AFTER KARNATAKA

THE Modi government is observing its completion of four years in office under the shadow of the debacle the BJP suffered in Karnataka. This has imbued the fourth anniversary with a political significance of its own.

The image of the BJP and its top leaders, Narendara Modi and Amit Shah, has been badly dented in the way they tried to form a government in Karnataka by suborning the governor and using other unscrupulous means to lure defectors from the Congress and the Janata Dal (Secular). The timely intervention of the Supreme Court and the united resolve of the opposition checkmated these moves.

The whole country got an object lesson of how the Modi-Shah duo are bent upon subverting all institutions in their drive to establish total supremacy. The people can now understand also the calculated attempts to undermine the independence of the judiciary. Ironically, the Modi government’s efforts to block the appointment of Justice KM Joseph to the Supreme Court stems from his judgment in the Uttarakhand High Court nullifying the decision to impose presidential rule in the state.

With the post-election alliance of the Congress and the JD(S) successfully thwarting the BJP in Karnataka, there is renewed talk that a united opposition can take on the BJP in the 2019 Lok Sabha election. It is necessary, therefore, to take stock of the situation and have a clear-eyed view of the way the fight against the BJP-RSS forces can be carried forward.

There is no doubt that in the course of the past four years, the BJP has emerged as the dominant political party at the national level. It has registered electoral successes in most of the assembly elections held in this period. At the same time, the Gujarat assembly elections held in 2017 and, now the Karnataka assembly elections, have shown its weakness and vulnerabilities. In the case of the Gujarat assembly election, it could win just 99 seats compared to 115 seats it had previously held. In Karnataka, though it emerged as the largest single party, its poll percentage was 36.2 per cent as compared to 38 per cent of the Congress.

However, it would be erroneous to underestimate the pan-India strength of the BJP and would be facile to think that electoral tactics alone would be enough to defeat the BJP. The key link at this juncture is to gather the growing discontent against the BJP rule especially due to the worsening conditions and threats to the livelihood of the people.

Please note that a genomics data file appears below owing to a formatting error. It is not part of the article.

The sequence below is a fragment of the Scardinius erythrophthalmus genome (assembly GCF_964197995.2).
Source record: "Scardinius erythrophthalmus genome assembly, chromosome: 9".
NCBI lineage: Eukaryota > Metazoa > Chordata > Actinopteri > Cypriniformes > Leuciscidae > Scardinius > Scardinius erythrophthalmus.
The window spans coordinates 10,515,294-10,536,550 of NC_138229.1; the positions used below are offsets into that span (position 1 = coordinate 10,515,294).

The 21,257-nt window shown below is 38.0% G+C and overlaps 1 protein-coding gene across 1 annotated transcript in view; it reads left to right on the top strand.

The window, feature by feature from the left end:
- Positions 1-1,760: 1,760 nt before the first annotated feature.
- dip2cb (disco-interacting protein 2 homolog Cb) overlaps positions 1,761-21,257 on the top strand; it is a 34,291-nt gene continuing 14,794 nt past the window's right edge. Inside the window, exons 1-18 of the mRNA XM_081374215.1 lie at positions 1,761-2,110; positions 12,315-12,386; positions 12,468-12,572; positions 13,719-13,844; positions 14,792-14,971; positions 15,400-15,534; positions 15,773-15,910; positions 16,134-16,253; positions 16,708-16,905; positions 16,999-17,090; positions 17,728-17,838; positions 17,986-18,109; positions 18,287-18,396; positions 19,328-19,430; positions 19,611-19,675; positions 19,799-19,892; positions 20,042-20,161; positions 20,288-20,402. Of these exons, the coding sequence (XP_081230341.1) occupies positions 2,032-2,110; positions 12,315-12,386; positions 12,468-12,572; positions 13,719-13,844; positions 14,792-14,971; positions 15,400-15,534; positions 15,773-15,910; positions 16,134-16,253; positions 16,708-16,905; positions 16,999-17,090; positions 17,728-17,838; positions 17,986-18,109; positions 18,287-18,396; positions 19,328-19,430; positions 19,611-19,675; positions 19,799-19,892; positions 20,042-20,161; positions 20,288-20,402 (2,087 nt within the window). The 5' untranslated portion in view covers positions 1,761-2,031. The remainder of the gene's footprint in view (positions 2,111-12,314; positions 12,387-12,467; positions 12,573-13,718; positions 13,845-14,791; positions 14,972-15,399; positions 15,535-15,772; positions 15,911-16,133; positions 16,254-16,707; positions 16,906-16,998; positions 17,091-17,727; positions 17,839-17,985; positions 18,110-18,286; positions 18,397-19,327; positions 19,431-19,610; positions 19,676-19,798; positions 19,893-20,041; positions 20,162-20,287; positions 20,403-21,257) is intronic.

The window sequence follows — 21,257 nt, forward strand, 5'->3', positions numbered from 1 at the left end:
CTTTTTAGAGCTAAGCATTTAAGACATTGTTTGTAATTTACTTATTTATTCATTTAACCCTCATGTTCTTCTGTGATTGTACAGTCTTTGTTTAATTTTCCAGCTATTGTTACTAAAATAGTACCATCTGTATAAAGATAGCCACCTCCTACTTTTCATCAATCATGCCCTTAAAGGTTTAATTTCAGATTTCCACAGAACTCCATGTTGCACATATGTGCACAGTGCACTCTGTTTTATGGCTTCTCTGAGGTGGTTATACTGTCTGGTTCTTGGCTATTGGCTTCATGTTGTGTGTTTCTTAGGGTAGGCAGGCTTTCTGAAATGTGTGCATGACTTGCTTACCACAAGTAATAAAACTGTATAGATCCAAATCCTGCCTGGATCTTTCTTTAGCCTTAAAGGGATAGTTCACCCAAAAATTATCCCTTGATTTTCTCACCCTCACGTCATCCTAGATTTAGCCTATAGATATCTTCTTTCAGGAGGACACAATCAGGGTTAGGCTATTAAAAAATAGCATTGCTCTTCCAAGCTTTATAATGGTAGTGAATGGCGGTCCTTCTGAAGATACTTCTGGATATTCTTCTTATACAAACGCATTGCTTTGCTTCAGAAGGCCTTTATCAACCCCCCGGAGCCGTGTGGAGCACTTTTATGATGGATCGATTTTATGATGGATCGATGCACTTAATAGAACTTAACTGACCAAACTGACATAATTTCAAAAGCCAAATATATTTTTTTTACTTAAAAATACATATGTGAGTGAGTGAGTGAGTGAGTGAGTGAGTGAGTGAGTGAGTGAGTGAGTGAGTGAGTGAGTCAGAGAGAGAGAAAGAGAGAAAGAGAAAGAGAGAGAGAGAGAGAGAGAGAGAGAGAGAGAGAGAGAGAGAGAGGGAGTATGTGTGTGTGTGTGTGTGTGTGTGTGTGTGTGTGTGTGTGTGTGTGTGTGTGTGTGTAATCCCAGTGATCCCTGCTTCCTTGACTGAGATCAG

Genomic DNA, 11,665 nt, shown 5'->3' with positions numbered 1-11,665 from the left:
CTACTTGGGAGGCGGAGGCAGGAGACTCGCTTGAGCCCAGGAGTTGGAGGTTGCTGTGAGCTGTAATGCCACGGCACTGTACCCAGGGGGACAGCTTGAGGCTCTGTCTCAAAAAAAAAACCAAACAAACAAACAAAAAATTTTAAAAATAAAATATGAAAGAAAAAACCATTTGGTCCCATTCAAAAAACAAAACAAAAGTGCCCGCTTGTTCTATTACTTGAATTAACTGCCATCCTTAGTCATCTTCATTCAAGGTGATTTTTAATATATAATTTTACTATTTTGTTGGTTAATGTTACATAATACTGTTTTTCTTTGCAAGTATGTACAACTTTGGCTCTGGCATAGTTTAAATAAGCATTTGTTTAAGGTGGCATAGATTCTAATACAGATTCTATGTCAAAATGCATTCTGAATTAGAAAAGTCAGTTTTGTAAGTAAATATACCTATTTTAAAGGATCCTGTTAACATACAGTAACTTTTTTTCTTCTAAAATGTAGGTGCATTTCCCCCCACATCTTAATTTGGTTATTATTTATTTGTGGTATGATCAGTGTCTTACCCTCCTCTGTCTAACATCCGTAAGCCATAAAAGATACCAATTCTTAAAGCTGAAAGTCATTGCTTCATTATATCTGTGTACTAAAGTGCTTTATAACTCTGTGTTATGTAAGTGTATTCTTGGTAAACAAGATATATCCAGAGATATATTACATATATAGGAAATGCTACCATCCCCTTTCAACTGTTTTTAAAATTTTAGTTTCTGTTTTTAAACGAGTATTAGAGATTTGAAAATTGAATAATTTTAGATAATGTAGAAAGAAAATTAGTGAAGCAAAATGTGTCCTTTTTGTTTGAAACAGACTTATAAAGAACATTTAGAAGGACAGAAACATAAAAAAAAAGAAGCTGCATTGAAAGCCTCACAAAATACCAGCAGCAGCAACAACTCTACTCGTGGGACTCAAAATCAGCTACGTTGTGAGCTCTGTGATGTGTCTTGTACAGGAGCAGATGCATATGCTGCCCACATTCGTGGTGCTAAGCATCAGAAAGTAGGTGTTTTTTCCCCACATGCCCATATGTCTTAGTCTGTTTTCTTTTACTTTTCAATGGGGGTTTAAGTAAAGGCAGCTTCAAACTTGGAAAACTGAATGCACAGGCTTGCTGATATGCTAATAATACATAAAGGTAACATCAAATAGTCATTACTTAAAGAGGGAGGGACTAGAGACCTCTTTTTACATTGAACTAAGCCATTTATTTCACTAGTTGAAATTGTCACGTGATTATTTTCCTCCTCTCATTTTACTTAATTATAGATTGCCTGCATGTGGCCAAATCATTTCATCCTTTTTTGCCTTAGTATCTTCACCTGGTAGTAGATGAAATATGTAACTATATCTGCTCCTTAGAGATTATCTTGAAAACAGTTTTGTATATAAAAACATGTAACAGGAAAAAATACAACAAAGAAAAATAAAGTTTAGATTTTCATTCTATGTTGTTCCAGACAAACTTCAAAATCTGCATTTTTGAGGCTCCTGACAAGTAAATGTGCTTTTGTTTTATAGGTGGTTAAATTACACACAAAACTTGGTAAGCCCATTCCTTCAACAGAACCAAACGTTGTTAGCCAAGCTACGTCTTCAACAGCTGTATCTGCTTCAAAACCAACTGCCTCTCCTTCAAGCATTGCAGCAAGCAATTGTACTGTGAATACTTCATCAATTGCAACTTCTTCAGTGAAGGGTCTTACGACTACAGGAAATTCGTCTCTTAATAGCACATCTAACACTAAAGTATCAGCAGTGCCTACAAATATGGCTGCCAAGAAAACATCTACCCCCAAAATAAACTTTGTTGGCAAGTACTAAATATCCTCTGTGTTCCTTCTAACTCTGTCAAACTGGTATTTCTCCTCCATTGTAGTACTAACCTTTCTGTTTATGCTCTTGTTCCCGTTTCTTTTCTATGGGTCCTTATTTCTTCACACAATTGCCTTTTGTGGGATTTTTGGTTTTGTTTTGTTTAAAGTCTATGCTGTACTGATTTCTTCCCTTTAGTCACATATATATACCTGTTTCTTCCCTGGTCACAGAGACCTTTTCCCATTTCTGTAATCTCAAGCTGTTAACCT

After four years of BJP rule, the economic situation has further deteriorated. The farmers’ distress due to falling prices and growing indebtedness has grown; there is a fall in the real wages of agricultural workers; the rate of industrial production continues to decline; there is shrinking employment prospects and on top of all this there is a sharp increase in the prices of petrol and diesel which, in turn, is fuelling price rise of all commodities.

At such a time, the Modi government has sharply reduced the jobs available under the MNREG scheme and cut allocations in education, health and social sectors. Therefore, the situation is ripe for intensifying the struggles of different sections of the people – workers, farmers, agricultural workers, dalits, adivasis, women, youth and students. It is the struggles which have developed on economic and social issues which are undercutting the support garnered by the BJP.

The CPI(M) and the Left forces are stepping up the campaigns and movements.  The Jan Ekta Jan Adhikar Andolan comprising scores of mass organisations and social movements has called for a day of protests on May 23, to mark the four years of the Modi government. There are other protests being organised by the kisan and trade union organisations which will culminate in the September 5 mazdoor kisan rally in Delhi.

The coming period should see more powerful united actions of the working people and united mobilisations against the communal forces. Such united struggles and movements should be able to gather the discontent and channel it towards the alternative programme of the Left and democratic forces.

If we succeed in this endeavour, the stage will be set for working out electoral tactics which will help to maximise the pooling of the anti-BJP votes in each state during the Lok Sabha election.       

(May 22, 2018)

 

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